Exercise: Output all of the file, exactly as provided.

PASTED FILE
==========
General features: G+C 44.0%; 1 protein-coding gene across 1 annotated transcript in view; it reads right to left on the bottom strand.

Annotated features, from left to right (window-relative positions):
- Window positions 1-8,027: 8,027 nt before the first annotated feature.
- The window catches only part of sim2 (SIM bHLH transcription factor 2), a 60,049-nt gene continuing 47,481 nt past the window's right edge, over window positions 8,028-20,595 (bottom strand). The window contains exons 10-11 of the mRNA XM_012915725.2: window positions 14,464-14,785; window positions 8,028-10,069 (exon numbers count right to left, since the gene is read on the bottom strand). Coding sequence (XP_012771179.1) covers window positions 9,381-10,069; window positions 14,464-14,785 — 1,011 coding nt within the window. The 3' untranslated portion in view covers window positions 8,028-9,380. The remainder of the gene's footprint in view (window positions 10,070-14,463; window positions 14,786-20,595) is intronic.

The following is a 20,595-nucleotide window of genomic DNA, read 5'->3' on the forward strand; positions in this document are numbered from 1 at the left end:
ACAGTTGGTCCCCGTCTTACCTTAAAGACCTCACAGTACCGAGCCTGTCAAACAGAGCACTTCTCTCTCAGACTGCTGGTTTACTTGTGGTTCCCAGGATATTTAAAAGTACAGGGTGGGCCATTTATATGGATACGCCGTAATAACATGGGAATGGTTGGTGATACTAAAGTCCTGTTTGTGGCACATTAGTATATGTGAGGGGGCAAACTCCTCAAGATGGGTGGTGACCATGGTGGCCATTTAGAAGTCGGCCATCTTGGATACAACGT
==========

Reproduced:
General features: G+C 44.0%; 1 protein-coding gene across 1 annotated transcript in view; it reads right to left on the bottom strand.

Annotated features, from left to right (window-relative positions):
- Window positions 1-8,027: 8,027 nt before the first annotated feature.
- The window catches only part of sim2 (SIM bHLH transcription factor 2), a 60,049-nt gene continuing 47,481 nt past the window's right edge, over window positions 8,028-20,595 (bottom strand). The window contains exons 10-11 of the mRNA XM_012915725.2: window positions 14,464-14,785; window positions 8,028-10,069 (exon numbers count right to left, since the gene is read on the bottom strand). Coding sequence (XP_012771179.1) covers window positions 9,381-10,069; window positions 14,464-14,785 — 1,011 coding nt within the window. The 3' untranslated portion in view covers window positions 8,028-9,380. The remainder of the gene's footprint in view (window positions 10,070-14,463; window positions 14,786-20,595) is intronic.

The following is a 20,595-nucleotide window of genomic DNA, read 5'->3' on the forward strand; positions in this document are numbered from 1 at the left end:
ACAGTTGGTCCCCGTCTTACCTTAAAGACCTCACAGTACCGAGCCTGTCAAACAGAGCACTTCTCTCTCAGACTGCTGGTTTACTTGTGGTTCCCAGGATATTTAAAAGTACAGGGTGGGCCATTTATATGGATACGCCGTAATAACATGGGAATGGTTGGTGATACTAAAGTCCTGTTTGTGGCACATTAGTATATGTGAGGGGGCAAACTCCTCAAGATGGGTGGTGACCATGGTGGCCATTTAGAAGTCGGCCATCTTGGATACAACGT